In the context of the Bribery Act 2010, the offence of bribery refers to accepting, as well as offering, a bribe.
The three offences most relevant to the NHS are:
- Section 1 - Offering, promising or giving a bribe to another person to perform a relevant ‘function or activity’ improperly, or to reward a person for the improper performance of such a function or activity.
- Section 2 - Requesting, agreeing to receive or accepting a bribe to perform a function or activity improperly.
- Section 7 - Failure of a commercial organisation to prevent bribery (the corporate offence).
Who can be prosecuted under the Bribery Act 2010?
Any individual associated with an organisation may be liable for a primary bribery offence;A senior management or board member who consented to or connived in a section 1 bribery offence will, together with the organisation, be liable for the section 7 ‘corporate offence’.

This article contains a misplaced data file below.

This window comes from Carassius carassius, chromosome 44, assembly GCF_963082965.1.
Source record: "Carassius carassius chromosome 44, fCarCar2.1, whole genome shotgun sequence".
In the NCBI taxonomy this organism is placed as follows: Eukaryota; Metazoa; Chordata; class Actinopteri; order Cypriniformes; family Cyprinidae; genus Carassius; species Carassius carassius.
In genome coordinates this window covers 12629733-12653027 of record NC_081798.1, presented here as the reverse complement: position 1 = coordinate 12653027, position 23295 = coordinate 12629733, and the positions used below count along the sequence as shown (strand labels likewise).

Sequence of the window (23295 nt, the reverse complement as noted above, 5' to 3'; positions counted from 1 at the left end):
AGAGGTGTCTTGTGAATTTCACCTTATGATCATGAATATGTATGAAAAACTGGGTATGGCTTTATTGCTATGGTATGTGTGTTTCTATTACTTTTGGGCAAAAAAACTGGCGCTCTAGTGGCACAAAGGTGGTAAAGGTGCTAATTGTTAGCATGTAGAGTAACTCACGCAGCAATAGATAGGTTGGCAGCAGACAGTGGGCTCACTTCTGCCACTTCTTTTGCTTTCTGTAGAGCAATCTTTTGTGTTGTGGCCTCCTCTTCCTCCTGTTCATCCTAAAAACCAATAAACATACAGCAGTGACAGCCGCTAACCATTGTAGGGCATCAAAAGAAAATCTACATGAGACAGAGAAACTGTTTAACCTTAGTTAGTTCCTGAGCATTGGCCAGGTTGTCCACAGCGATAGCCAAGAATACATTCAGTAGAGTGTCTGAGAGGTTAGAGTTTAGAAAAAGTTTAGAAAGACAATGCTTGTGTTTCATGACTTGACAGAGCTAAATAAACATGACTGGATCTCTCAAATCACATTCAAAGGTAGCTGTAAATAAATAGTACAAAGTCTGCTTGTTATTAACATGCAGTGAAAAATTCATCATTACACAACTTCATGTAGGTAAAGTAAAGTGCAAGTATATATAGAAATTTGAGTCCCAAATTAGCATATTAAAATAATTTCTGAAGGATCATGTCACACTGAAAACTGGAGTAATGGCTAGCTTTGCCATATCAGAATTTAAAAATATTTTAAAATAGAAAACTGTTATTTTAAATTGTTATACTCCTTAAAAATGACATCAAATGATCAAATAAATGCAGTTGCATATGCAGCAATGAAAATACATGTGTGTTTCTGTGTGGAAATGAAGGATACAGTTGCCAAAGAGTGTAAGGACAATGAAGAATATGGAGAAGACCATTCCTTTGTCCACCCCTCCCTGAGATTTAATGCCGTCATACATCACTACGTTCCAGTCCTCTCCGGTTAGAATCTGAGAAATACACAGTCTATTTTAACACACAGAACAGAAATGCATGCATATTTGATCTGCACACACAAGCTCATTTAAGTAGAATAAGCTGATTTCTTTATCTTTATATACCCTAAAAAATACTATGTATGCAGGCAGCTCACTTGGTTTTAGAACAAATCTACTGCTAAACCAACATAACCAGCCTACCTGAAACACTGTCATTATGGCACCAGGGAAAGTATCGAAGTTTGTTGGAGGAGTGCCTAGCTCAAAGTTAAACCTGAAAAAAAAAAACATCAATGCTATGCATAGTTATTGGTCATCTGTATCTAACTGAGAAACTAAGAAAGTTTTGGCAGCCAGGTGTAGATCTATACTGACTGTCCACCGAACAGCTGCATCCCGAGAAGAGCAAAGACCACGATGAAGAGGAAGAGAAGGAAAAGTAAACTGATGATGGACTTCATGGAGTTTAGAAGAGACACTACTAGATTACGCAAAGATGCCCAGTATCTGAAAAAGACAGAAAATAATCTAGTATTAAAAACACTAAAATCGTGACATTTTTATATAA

- Is it possible someone might be trying to bribe you?
- What questions do you need to ask yourself?
- Have you been offered any gifts or hospitality?
- Is this gift / hospitality reasonable and proportionate?
- What would you regard as reasonable and proportionate?
- Do you believe the gift or hospitality may be an attempt to influence you, because of your position?
- If you are not happy with any of your answers, report your concerns without delay.
What should I do if I suspect fraud or bribery?
If you are suspicious or have concerns:
- DO tell your Local Counter Fraud Specialist (LCFS), Erin Sims. immediately by email or phone (07800 617 456) – your confidentiality will be respected. We never divulge the name of an informant.
- DO keep or copy any document that arouses your suspicions.
- DO NOT confront the individual with your suspicions.
- DO NOT try to investigate your suspicions yourself.
IF YOU WANT you can tell your line manager, but you are not required to - you can come straight to the LCFS.
Alternately, should you wish to raise a concern anomalously, you can report via NHS Protect at www.reportnhsfraud.nhs.uk or via the telephone on 0800 028 4060.